Wednesday, December 21, 2016

Winter Ready Wednesdays: Q&A with District 1 Maintenance Superintendent Drake Jennings

According to a popular song, many of us are probably dreaming of a White Christmas this year. While snow can be beautiful and fascinating, not everyone gets to experience it from the comforts of home. KDOT maintenance crews work tirelessly to ensure that Kansas keeps moving during inclement weather.

We interviewed District 1 Maintenance Superintendent out of Olathe, Drake Jennings, about his experiences during inclement weather and what his crew goes through as they plow the roads and clear the way.
Q. Not every snow storm is the same. What it is like to go out and face extreme weather to keep the roadways clear?

It’s extremely hard work; most people think it’s just driving a truck. But not only are you driving that truck, you are operating the plow, the wing plow, and the hopper applying salt to the roadways. On top of that, you have to watch the road to keep your truck in the lane you’re plowing, and of course watch all the other traffic at the same time.

Q. How long can it take to clear the roads in your area?

The time to remove the snow depends on the amount. A three-inch snow will usually take us about three days to clean it up. If we get a big snow storm it can take us up to two weeks to clean it up.

Q. Can you name a particular time when inclement weather required a lot of manpower to fight the storm?

I think it was in 2003 or 2004, we got a big storm. It was a mixture of ice and snow, it was extremely hard for us to keep our trucks on the road because of all the ice. I was in a truck treating on the ramp from eastbound 435 to State Line Road. I was treating the high side of the ramp, when my truck slid from one side of the ramp to the other. It was like that all over Johnson County. I remember that storm because my kids were very young. I got called out in the middle of the night on Christmas Eve. My kids woke up Christmas morning to see what Santa brought them without me, they were extremely upset and couldn’t understand why their dad had to go to work and miss Christmas morning with them. I tried to explain to them that sometimes dad has to go to work to make the roads safe, so all of the other dads could get home to spend time with their kids. They said it just wasn’t fair. They never did think it was ever fair, but they did realize that what I did on that Christmas Day was so others could get home safe to celebrate with their families.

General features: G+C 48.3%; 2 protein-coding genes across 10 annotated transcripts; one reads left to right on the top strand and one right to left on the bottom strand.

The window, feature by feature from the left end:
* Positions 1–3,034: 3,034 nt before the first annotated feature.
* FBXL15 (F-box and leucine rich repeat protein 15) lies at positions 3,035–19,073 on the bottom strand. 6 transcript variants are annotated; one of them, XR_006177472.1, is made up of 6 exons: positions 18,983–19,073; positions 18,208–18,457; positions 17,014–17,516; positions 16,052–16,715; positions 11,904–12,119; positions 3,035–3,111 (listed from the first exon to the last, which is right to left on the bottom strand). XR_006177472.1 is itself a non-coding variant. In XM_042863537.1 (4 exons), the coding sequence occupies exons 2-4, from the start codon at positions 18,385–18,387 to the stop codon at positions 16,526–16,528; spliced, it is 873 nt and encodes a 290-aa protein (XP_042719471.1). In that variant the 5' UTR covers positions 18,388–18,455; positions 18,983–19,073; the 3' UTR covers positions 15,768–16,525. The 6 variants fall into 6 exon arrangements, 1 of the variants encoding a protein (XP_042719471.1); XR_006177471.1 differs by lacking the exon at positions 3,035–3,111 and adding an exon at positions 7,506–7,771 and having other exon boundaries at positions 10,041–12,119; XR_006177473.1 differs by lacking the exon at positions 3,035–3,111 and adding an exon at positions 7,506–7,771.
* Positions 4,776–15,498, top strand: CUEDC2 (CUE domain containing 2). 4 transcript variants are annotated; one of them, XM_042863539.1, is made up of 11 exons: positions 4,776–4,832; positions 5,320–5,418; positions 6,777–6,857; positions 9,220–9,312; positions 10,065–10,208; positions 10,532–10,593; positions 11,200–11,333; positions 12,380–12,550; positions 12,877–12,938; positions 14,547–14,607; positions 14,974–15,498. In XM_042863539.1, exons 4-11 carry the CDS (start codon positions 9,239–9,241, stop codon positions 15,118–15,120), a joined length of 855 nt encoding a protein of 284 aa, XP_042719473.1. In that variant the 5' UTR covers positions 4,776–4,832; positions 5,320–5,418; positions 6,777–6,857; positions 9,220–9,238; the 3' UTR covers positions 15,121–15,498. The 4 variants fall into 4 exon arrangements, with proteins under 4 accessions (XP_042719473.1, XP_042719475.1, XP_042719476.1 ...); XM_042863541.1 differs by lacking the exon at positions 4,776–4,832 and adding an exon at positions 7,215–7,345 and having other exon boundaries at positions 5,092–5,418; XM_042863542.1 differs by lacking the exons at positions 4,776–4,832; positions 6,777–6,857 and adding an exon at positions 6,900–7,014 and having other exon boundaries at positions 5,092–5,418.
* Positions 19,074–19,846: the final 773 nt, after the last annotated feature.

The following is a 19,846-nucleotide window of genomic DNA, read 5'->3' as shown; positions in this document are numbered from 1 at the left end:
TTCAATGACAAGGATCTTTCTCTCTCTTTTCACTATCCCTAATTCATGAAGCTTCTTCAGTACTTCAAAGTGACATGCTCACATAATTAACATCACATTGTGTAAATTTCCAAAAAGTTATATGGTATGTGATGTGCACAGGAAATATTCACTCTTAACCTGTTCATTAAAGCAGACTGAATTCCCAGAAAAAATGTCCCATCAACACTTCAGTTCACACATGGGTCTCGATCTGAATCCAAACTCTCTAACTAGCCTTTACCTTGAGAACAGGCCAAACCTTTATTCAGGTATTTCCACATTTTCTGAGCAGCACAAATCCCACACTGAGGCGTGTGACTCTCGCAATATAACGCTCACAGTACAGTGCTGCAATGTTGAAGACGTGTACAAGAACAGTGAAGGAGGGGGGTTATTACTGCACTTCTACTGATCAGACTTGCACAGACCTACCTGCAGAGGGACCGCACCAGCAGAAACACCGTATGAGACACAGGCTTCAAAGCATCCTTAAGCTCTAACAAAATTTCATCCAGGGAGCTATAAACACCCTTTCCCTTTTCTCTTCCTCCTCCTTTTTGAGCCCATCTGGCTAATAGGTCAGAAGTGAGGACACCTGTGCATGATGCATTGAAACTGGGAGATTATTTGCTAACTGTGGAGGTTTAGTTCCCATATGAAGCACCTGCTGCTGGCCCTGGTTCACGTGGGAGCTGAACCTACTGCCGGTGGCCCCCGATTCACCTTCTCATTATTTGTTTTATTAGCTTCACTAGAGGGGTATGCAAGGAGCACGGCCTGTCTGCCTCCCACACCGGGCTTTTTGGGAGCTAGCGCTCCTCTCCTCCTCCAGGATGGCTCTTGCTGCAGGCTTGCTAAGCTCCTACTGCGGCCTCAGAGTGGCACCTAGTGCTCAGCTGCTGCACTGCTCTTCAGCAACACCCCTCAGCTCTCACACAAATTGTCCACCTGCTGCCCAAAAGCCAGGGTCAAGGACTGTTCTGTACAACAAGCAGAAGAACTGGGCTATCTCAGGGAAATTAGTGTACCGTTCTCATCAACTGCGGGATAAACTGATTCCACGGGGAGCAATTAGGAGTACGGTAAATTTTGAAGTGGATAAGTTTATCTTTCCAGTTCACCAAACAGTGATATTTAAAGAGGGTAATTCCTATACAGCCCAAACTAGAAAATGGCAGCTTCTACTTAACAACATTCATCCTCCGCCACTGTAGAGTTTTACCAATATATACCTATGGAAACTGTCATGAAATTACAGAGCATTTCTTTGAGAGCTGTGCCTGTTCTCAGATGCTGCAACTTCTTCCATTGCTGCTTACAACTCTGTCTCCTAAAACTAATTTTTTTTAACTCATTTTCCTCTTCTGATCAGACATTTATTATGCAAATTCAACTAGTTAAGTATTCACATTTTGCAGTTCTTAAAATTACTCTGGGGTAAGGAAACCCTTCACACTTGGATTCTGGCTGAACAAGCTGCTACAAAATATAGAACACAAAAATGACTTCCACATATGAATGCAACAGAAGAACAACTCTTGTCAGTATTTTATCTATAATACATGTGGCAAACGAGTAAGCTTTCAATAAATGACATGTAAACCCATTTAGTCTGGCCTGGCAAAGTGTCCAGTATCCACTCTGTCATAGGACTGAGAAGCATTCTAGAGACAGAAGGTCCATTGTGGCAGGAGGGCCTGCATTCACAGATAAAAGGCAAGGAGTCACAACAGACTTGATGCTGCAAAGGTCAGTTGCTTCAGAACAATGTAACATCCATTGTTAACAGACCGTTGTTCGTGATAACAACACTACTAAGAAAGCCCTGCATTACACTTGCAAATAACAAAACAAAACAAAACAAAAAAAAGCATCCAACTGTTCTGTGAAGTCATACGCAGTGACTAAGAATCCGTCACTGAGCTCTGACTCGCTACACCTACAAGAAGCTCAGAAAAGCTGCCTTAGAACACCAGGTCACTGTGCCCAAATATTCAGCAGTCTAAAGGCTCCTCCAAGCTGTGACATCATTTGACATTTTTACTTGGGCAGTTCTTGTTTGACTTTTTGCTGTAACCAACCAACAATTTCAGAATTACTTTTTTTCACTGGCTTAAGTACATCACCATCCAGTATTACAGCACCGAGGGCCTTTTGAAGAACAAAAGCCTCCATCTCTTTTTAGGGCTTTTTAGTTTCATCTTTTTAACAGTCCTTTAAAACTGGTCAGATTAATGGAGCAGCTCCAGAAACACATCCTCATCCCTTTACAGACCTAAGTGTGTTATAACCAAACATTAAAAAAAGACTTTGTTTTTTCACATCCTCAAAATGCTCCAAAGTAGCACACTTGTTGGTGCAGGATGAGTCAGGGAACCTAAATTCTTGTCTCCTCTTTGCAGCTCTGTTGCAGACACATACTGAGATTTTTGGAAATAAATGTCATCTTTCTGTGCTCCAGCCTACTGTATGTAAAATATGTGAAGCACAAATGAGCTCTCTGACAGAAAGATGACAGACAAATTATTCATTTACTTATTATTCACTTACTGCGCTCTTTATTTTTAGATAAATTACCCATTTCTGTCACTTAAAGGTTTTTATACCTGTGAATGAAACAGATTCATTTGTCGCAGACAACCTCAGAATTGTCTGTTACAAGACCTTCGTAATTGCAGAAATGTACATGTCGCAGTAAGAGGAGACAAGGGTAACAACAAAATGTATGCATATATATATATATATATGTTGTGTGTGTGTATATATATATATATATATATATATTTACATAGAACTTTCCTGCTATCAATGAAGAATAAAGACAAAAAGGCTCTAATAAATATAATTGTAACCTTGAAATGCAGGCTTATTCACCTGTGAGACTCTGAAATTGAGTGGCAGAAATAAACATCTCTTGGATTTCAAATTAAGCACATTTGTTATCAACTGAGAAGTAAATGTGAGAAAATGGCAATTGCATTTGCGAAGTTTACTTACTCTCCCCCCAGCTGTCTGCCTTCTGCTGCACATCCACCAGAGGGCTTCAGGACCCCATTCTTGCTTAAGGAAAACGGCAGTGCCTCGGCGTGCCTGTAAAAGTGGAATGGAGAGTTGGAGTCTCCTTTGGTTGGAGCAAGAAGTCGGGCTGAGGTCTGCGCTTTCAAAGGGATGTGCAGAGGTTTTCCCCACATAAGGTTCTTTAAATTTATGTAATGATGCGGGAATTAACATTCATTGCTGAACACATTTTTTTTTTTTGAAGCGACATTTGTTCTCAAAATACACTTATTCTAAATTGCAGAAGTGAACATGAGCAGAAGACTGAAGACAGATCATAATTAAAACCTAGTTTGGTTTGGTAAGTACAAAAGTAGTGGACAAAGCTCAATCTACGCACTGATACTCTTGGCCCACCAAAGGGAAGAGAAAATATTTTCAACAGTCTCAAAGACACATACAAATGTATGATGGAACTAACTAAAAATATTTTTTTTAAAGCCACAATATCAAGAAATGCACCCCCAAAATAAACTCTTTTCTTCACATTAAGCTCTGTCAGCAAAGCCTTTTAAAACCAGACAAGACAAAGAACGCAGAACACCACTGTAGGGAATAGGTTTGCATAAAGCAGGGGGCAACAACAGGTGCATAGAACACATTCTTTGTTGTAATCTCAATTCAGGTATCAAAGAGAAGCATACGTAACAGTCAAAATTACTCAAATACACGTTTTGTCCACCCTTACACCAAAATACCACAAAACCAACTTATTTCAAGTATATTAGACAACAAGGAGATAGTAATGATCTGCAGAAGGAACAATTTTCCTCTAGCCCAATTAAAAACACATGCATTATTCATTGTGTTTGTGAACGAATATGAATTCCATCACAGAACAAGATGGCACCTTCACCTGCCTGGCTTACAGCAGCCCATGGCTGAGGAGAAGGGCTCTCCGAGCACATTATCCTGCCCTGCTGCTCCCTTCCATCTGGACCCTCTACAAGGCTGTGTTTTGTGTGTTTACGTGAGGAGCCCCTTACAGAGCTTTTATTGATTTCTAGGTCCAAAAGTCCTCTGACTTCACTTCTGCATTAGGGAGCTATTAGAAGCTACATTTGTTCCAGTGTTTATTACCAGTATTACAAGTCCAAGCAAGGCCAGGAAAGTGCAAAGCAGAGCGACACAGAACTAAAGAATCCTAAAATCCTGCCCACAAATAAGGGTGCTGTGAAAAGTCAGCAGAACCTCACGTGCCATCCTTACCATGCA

Q. What is it like for KDOT crews to go out into a snow storm, clear the roads during treacherous weather and then try to return to some normalcy when the work is finished?  

It’s extremely hard, adrenaline is running very high, it’s what helps the guys get through the long hours and hard work. During a storm we split into two shifts, my day crews work from 8 a.m to 8 p.m., then my night crews work from 8 p.m. to 8 a.m. Those are long 12-hour shifts and it takes a special kind of person to do what my employees do. Depending on how many days we work those hours, it sometimes takes three to four days for the operators to get back to their normal routine, it messes with their diet and their sleeping.

Q. Is there anything you want our readers to understand when KDOT crews are out on the roads?

Just give us room to work. It takes us a while to get the roads back to normal, especially if we get ice then snow, and the temperatures are really cold. Please be patience and give us time to do our jobs.

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